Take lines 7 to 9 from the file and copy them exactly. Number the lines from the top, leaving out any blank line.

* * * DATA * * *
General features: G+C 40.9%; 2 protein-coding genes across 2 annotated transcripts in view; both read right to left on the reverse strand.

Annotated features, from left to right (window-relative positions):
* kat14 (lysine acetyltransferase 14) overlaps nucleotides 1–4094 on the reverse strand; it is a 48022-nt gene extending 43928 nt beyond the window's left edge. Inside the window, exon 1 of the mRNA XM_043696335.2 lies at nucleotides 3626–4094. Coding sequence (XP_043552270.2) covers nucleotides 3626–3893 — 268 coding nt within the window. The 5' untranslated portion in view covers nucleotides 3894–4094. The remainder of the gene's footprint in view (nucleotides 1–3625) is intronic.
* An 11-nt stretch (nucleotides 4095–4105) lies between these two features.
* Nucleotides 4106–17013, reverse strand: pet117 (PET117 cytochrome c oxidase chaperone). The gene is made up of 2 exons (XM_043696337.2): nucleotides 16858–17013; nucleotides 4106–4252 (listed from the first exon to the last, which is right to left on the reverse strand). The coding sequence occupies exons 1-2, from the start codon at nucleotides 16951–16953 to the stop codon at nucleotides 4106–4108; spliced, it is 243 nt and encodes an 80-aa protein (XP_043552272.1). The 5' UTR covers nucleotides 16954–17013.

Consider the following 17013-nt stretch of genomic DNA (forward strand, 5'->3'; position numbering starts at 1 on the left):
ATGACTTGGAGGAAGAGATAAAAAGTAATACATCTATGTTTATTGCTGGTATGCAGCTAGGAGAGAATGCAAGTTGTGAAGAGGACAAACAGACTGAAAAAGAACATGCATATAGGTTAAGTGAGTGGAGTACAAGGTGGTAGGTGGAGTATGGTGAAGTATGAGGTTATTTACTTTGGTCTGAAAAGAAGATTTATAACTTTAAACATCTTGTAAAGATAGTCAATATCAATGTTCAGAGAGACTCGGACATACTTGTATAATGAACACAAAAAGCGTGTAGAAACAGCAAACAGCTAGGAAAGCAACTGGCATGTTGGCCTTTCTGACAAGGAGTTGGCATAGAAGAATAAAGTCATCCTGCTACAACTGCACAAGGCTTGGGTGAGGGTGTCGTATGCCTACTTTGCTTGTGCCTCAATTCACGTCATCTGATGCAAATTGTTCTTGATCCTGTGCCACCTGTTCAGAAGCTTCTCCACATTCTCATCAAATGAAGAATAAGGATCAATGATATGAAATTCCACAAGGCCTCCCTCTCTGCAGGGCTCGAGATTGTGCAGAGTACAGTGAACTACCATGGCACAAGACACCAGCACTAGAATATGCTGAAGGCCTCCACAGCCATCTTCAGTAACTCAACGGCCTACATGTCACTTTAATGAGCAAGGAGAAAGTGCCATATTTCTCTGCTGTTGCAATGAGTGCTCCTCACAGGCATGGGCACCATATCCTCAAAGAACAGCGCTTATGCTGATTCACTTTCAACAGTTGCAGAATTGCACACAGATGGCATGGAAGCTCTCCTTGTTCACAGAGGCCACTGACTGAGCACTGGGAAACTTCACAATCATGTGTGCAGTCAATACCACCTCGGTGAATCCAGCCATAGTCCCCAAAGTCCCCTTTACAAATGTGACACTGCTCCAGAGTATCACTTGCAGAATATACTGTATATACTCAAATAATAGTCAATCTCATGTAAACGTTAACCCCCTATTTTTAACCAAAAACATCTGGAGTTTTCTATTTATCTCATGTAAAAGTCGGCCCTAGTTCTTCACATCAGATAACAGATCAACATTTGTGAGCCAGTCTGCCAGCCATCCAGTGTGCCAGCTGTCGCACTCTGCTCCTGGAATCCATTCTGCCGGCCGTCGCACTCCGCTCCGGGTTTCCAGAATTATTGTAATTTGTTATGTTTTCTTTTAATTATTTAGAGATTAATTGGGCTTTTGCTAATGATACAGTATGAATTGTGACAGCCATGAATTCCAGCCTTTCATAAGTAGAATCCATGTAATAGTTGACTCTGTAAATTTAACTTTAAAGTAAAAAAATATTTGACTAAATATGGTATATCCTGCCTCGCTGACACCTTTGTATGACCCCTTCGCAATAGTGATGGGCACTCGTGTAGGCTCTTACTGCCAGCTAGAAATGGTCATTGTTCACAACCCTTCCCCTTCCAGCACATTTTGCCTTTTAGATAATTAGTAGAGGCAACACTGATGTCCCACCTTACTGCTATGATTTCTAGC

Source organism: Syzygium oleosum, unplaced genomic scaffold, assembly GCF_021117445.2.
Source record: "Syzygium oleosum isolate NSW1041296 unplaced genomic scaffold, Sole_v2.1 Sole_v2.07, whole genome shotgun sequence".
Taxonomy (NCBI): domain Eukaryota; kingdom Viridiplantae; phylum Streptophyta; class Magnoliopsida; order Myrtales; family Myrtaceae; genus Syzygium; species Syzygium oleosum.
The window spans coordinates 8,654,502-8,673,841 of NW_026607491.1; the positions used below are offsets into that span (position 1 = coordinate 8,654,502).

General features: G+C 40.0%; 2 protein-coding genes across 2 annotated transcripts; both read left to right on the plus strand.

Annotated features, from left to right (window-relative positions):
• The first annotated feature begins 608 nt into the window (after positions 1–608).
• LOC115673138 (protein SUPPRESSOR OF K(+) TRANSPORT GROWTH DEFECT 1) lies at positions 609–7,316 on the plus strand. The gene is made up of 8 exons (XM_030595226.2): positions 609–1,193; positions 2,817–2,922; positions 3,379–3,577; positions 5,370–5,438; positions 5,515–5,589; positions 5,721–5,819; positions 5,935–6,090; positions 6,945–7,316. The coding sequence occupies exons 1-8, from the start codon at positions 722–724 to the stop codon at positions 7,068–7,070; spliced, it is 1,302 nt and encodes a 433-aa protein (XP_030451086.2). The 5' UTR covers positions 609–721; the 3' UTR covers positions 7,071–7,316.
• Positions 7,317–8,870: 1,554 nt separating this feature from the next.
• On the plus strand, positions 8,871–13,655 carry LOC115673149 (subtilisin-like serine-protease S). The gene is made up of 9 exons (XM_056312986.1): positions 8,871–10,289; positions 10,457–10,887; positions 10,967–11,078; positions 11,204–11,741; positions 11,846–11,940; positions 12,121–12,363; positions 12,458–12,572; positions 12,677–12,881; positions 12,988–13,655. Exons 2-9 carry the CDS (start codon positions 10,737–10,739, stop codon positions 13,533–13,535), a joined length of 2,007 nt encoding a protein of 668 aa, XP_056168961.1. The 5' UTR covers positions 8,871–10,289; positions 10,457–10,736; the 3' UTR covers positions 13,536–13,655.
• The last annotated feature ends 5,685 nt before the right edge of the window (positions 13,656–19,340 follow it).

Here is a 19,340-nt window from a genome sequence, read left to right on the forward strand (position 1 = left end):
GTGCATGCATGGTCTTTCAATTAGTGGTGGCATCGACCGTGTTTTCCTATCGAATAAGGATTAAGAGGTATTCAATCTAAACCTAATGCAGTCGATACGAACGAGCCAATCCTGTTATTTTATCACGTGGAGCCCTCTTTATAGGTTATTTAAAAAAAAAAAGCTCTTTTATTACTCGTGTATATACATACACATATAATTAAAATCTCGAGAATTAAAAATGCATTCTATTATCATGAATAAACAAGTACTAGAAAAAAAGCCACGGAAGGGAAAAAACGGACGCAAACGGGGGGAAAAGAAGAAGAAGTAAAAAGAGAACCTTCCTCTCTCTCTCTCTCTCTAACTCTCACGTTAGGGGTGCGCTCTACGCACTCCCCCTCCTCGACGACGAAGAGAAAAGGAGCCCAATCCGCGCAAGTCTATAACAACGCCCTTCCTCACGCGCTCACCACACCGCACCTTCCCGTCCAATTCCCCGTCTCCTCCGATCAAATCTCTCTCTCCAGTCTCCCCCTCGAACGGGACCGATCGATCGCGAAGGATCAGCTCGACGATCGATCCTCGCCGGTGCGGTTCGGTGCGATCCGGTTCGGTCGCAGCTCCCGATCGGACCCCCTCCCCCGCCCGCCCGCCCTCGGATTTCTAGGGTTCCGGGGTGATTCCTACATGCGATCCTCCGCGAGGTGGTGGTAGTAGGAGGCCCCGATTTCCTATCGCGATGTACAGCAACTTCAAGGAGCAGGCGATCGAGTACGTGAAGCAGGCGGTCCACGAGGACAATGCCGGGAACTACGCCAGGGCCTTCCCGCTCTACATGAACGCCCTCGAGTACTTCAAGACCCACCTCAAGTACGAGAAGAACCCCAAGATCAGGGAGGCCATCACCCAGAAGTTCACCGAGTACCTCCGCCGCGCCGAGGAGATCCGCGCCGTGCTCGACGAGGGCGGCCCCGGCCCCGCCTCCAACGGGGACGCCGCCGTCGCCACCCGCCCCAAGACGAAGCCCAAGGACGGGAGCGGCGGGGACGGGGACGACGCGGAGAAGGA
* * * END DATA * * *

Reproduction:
ATGACTTGGAGGAAGAGATAAAAAGTAATACATCTATGTTTATTGCTGGTATGCAGCTAGGAGAGAATGCAAGTTGTGAAGAGGACAAACAGACTGAAAAAGAACATGCATATAGGTTAAGTGAGTGGAGTACAAGGTGGTAGGTGGAGTATGGTGAAGTATGAGGTTATTTACTTTGGTCTGAAAAGAAGATTTATAACTTTAAACATCTTGTAAAGATAGTCAATATCAATGTTCAGAGAGACTCGGACATACTTGTATAATGAACACAAAAAGCGTGTAGAAACAGCAAACAGCTAGGAAAGCAACTGGCATGTTGGCCTTTCTGACAAGGAGTTGGCATAGAAGAATAAAGTCATCCTGCTACAACTGCACAAGGCTTGGGTGAGGGTGTCGTATGCCTACTTTGCTTGTGCCTCAATTCACGTCATCTGATGCAAATTGTTCTTGATCCTGTGCCACCTGTTCAGAAGCTTCTCCACATTCTCATCAAATGAAGAATAAGGATCAATGATATGAAATTCCACAAGGCCTCCCTCTCTGCAGGGCTCGAGATTGTGCAGAGTACAGTGAACTACCATGGCACAAGACACCAGCACTAGAATATGCTGAAGGCCTCCACAGCCATCTTCAGTAACTCAACGGCCTACATGTCACTTTAATGAGCAAGGAGAAAGTGCCATATTTCTCTGCTGTTGCAATGAGTGCTCCTCACAGGCATGGGCACCATATCCTCAAAGAACAGCGCTTATGCTGATTCACTTTCAACAGTTGCAGAATTGCACACAGATGGCATGGAAGCTCTCCTTGTTCACAGAGGCCACTGACTGAGCACTGGGAAACTTCACAATCATGTGTGCAGTCAATACCACCTCGGTGAATCCAGCCATAGTCCCCAAAGTCCCCTTTACAAATGTGACACTGCTCCAGAGTATCACTTGCAGAATATACTGTATATACTCAAATAATAGTCAATCTCATGTAAACGTTAACCCCCTATTTTTAACCAAAAACATCTGGAGTTTTCTATTTATCTCATGTAAAAGTCGGCCCTAGTTCTTCACATCAGATAACAGATCAACATTTGTGAGCCAGTCTGCCAGCCATCCAGTGTGCCAGCTGTCGCACTCTGCTCCTGGAATCCATTCTGCCGGCCGTCGCACTCCGCTCCGGGTTTCCAGAATTATTGTAATTTGTTATGTTTTCTTTTAATTATTTAGAGATTAATTGGGCTTTTGCTAATGATACAGTATGAATTGTGACAGCCATGAATTCCAGCCTTTCATAAGTAGAATCCATGTAATAGTTGACTCTGTAAATTTAACTTTAAAGTAAAAAAATATTTGACTAAATATGGTATATCCTGCCTCGCTGACACCTTTGTATGACCCCTTCGCAATAGTGATGGGCACTCGTGTAGGCTCTTACTGCCAGCTAGAAATGGTCATTGTTCACAACCCTTCCCCTTCCAGCACATTTTGCCTTTTAGATAATTAGTAGAGGCAACACTGATGTCCCACCTTACTGCTATGATTTCTAGC

Source organism: Syzygium oleosum, unplaced genomic scaffold, assembly GCF_021117445.2.
Source record: "Syzygium oleosum isolate NSW1041296 unplaced genomic scaffold, Sole_v2.1 Sole_v2.07, whole genome shotgun sequence".